Broadly speaking, there is no one shop that can convert the state to sanity. It takes everyone being active and spreading the word. Each of us should be asking ourselves, ‘What do I enjoy? What issues do I care about?’ and then plug in with like-minded folks and plug away.

  3. Reading the very beginning of your post got me to thinking about Jimmy Carter (Uh, yeah, I may be the only woman in America who fantasizes about the Carter presidency on a regular basis. Not sure if it’s the lust in my own heart or what…)

    Now, I know that there’s no use asking “what if?” But for a moment, indulge me: What if we’d all donned some sweaters, as Carter asked more than two decades ago, and remained committed to funding solar research and design? (Here in my own state, Carter had tasked one of the national labs to get serious about solar; they were on their way and then Reagan helped cut that funding.) But enough longing for the past and lost opportunities.

    So what are some of the simple solutions we can embrace right now? There are plenty of them. And there are plenty of ways to get involved, Menopausal Mick.

    Talk to your friends and family members about what’s going on in your neighborhood, county, state, nation. Seek out local grassroots groups and find out what they know about what’s happening in your neck of the woods. They can help you; you can help them.

    Call up your elected officials. Or better yet, drop by the office. That shocks the shit out of them. And they’ll pay closer attention to what you’re saying if you’re saying it in person. Promise you’ll be back to the office again. And again. (Even if you don’t know exactly what you want to say to that official about an issue, ask that s/he sit down with you and explain the issue to you.)

    Use your tax rebate, if you’re getting one this year, toward something like a solar water heater. Eat homegrown tomatoes or support local agriculture, bike to work or a party, read a book in the sun. Become vigilant about bad policies–related to waste, water, energy, growth, etc.– in your own municipality. Again, talk to the people close to you. The national scene is overwhelming…peak oil, nuclear policies, ridiculous energy policy. It’s too easy to decide that all that is too much for one person to tackle. So start at the local level. You’ll see results. I promise. And once you start to see the effect one person can have, it will inspire you to keep working toward even more positive changes.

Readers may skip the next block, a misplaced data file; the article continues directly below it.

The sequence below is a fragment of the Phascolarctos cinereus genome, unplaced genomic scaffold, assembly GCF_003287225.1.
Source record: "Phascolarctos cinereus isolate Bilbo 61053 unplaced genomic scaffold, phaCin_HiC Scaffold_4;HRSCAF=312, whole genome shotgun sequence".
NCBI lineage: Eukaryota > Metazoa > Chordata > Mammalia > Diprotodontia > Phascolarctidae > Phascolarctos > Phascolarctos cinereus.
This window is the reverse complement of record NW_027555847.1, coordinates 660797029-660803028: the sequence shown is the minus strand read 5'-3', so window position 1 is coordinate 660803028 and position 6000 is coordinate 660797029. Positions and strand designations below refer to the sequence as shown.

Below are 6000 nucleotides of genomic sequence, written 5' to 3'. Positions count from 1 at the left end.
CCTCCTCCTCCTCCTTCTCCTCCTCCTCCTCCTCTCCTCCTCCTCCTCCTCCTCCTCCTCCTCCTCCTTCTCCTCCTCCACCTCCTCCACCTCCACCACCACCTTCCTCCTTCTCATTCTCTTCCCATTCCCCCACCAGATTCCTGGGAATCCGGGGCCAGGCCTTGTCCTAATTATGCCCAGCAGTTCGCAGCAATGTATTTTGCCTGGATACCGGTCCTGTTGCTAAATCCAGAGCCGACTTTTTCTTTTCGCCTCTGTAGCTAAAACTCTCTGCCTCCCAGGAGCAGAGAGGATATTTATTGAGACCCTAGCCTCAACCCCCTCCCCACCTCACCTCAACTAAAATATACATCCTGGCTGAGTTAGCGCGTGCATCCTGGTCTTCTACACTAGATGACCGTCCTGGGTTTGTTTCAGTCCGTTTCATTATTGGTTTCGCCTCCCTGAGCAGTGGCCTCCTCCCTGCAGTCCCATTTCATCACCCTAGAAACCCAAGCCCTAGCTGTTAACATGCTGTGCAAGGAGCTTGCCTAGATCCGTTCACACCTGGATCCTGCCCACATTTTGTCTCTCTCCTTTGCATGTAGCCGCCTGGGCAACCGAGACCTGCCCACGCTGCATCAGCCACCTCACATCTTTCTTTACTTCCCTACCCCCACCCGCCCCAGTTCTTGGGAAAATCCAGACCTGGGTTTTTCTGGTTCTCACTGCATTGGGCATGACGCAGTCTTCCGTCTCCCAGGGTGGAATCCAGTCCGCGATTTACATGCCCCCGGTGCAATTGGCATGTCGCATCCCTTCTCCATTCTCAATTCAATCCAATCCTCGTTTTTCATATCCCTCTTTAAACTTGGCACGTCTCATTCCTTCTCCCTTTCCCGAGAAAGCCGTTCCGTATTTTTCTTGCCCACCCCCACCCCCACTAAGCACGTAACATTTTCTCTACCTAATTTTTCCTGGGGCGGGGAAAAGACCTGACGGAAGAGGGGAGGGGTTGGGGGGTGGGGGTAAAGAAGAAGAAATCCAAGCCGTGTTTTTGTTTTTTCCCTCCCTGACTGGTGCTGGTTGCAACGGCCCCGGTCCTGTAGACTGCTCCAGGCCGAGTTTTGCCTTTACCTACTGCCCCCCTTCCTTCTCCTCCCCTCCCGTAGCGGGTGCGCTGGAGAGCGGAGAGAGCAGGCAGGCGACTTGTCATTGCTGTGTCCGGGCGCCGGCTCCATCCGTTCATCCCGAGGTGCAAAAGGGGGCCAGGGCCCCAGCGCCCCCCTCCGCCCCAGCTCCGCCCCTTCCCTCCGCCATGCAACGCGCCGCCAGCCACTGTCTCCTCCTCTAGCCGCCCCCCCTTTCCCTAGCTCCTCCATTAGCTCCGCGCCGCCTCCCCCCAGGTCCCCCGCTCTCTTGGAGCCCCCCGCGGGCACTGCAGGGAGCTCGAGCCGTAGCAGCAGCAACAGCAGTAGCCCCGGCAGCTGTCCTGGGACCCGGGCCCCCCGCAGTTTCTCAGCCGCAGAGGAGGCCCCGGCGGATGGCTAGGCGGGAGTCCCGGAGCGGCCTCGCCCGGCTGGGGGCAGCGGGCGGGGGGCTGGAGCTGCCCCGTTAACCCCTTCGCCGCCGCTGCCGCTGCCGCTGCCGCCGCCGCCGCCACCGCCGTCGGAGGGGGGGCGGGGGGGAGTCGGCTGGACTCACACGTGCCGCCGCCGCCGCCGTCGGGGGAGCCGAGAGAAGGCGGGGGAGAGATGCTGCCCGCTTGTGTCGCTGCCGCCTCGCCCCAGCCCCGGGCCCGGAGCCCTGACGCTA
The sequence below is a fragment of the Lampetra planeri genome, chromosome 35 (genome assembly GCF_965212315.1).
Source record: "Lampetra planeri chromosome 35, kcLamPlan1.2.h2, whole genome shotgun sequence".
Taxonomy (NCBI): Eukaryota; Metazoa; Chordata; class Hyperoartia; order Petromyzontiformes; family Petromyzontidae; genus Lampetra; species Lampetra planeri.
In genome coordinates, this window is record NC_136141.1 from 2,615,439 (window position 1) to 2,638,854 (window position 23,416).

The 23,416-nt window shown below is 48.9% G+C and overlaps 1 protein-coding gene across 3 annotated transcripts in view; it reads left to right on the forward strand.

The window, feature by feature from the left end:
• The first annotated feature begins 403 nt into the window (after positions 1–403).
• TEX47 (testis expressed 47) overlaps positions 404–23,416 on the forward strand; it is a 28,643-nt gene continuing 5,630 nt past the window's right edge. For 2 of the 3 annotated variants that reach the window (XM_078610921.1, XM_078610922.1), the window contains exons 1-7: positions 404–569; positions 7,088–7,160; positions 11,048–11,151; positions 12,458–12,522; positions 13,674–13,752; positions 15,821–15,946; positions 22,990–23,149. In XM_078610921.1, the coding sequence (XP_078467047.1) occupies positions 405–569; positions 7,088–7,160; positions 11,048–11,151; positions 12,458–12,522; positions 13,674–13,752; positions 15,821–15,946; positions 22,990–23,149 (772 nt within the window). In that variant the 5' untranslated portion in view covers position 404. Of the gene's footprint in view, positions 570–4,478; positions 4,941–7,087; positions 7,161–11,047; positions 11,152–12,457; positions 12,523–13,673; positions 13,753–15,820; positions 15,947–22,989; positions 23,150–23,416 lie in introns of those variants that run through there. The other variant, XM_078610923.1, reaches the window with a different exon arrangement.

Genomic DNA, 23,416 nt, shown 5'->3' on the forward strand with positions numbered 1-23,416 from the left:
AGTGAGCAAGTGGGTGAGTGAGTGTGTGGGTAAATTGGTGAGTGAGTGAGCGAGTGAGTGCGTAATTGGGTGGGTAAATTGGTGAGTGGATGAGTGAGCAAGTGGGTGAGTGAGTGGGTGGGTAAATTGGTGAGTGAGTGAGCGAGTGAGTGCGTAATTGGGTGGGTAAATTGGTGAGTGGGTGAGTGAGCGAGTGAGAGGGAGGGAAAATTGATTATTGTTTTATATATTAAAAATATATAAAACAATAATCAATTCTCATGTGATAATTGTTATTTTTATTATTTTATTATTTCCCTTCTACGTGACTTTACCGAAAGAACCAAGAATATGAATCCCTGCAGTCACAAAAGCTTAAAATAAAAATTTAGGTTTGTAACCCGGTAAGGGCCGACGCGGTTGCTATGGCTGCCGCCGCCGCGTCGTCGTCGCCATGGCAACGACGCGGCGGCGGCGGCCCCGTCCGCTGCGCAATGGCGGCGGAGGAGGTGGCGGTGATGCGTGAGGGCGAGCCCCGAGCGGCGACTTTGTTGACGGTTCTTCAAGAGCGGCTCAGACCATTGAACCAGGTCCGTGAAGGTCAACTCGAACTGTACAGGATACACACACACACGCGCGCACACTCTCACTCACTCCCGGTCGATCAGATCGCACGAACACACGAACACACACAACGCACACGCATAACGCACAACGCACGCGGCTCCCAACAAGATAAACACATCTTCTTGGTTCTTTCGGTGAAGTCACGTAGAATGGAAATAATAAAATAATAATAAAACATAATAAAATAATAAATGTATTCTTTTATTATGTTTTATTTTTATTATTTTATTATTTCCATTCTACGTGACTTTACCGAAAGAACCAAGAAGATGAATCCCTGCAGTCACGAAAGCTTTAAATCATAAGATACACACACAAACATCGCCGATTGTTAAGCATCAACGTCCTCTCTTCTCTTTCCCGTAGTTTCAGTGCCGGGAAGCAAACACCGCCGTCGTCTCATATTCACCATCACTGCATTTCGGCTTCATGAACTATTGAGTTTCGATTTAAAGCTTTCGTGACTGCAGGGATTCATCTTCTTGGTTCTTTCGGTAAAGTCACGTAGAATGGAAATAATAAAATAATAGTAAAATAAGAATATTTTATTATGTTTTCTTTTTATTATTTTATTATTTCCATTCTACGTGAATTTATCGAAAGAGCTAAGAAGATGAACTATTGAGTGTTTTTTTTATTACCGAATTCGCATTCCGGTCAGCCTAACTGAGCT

As for me, yeah, I hung up the ol’ blog. But don’t worry, I’m still full of piss and vinegar. And I’m still keeping busy–though with a head that’s perhaps a bit more clear than it has been in a long while. Right now, I’m obsessing over why the prediction that the the North Pole may “melt out” this summer is blog news rather than news-news, and I have two climate change stories in the works.

    Here’s the link to that North Pole blog post for anyone interested:

    http://dotearth.blogs.nytimes.com/2008/05/07/science-on-shrinking-north-pole-ice/index.html?ref=science

    At any rate, Greg, keep up the good work — you rock my world and give me great hope.

  4. Thanks for your eloquent and on-target post, Laura, especially the encouragement for folks to just start showing up at the offices of elected reps and regulators with their questions, concerns, and outrage.

    Look forward to your future climate reporting.

    And pps – I share your emoticon distain. Note new settings… ;)